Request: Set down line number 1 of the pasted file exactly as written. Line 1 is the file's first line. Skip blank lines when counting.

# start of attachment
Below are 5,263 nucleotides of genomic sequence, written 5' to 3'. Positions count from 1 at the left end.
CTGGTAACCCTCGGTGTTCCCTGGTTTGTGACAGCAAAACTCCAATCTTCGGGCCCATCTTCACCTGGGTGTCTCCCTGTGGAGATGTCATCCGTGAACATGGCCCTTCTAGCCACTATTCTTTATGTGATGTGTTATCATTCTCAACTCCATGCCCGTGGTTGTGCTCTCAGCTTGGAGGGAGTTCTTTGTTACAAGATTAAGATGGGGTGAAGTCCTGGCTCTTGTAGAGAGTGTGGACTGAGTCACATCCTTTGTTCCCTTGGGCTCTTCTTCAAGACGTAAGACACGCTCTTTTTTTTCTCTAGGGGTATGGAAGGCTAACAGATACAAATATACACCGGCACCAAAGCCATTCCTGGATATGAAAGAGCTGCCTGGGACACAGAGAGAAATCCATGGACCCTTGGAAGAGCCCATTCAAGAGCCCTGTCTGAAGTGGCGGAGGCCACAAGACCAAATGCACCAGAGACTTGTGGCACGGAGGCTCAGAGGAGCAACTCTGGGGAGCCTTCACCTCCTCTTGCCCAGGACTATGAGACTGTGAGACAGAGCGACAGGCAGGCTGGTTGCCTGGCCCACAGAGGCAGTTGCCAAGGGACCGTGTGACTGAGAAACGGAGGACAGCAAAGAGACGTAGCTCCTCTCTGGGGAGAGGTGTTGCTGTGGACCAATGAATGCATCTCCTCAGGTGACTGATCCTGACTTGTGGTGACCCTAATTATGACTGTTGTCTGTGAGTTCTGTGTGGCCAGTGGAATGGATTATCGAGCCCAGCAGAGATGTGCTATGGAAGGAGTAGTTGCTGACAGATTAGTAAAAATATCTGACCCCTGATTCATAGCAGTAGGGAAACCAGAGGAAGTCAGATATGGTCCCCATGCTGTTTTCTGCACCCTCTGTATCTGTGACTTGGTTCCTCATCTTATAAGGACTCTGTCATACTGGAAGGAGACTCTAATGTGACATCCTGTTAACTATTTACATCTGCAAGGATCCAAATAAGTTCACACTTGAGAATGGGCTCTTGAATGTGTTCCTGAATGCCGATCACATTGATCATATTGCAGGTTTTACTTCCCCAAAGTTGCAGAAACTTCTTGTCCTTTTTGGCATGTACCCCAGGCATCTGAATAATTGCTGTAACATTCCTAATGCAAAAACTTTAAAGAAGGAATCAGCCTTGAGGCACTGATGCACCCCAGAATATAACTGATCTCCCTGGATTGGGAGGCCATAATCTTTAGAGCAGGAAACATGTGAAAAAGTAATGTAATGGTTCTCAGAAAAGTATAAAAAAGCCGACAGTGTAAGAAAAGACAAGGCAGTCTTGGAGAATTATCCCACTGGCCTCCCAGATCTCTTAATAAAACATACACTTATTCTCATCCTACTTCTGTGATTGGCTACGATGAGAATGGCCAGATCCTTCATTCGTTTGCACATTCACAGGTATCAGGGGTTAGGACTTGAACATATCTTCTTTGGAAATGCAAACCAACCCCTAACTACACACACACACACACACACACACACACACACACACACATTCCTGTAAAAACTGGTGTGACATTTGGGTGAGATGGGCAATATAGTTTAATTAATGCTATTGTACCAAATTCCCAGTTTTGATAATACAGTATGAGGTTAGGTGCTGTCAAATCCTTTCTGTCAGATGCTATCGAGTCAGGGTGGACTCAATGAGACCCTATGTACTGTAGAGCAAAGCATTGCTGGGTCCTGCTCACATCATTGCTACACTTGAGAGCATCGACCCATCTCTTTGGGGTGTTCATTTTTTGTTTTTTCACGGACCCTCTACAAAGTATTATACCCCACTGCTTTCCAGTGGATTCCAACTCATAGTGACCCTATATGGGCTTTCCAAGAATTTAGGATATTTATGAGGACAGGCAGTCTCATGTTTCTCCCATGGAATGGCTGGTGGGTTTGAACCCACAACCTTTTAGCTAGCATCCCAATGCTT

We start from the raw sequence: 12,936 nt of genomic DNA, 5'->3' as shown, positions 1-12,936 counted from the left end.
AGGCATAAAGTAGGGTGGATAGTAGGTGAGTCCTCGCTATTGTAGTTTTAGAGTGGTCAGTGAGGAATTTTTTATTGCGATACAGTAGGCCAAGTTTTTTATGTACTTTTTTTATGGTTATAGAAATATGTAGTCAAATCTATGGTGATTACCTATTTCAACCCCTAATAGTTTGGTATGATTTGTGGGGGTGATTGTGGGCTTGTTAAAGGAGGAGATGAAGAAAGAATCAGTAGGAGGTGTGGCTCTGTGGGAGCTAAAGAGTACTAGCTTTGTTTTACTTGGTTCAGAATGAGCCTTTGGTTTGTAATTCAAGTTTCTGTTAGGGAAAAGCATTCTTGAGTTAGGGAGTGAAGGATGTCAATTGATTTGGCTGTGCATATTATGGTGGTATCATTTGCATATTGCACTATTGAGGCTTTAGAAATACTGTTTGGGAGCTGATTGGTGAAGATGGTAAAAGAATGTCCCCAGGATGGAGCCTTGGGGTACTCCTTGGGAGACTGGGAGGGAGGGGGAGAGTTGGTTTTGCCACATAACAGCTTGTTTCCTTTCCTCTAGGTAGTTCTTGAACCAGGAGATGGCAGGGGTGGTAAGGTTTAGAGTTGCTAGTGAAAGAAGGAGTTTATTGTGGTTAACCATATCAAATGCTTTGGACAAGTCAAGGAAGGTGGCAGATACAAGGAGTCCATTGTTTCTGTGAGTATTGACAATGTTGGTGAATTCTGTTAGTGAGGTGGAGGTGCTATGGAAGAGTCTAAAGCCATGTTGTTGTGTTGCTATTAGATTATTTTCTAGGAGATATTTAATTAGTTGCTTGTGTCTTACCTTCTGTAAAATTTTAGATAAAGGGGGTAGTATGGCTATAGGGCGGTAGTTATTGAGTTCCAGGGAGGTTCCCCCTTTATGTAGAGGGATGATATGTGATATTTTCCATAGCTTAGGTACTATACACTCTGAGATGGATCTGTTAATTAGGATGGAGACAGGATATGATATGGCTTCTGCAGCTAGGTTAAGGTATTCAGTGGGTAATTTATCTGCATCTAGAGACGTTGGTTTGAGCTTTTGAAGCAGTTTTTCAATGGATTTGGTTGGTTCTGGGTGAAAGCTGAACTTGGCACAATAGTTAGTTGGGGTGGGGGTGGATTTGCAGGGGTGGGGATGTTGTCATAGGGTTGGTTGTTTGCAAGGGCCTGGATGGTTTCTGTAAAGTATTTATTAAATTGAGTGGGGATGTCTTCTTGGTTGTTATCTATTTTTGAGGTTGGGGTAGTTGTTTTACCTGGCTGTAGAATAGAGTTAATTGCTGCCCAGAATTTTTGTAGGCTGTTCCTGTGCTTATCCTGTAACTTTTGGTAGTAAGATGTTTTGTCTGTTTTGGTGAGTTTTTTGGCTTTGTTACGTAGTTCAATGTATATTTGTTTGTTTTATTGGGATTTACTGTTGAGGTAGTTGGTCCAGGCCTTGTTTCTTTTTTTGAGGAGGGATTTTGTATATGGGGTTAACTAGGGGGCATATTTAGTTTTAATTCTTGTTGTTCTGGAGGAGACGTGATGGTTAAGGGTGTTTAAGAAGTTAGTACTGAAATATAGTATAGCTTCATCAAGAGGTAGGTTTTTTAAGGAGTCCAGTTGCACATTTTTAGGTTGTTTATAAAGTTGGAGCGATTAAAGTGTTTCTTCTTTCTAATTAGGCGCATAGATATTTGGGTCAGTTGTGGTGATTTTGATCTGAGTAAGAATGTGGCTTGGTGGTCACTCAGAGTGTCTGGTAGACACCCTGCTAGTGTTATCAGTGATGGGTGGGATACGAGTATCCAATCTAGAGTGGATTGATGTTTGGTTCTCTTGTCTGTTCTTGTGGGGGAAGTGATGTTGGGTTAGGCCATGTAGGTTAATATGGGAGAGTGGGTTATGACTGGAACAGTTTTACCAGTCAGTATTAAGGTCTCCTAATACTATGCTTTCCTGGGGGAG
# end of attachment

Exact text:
Below are 5,263 nucleotides of genomic sequence, written 5' to 3'. Positions count from 1 at the left end.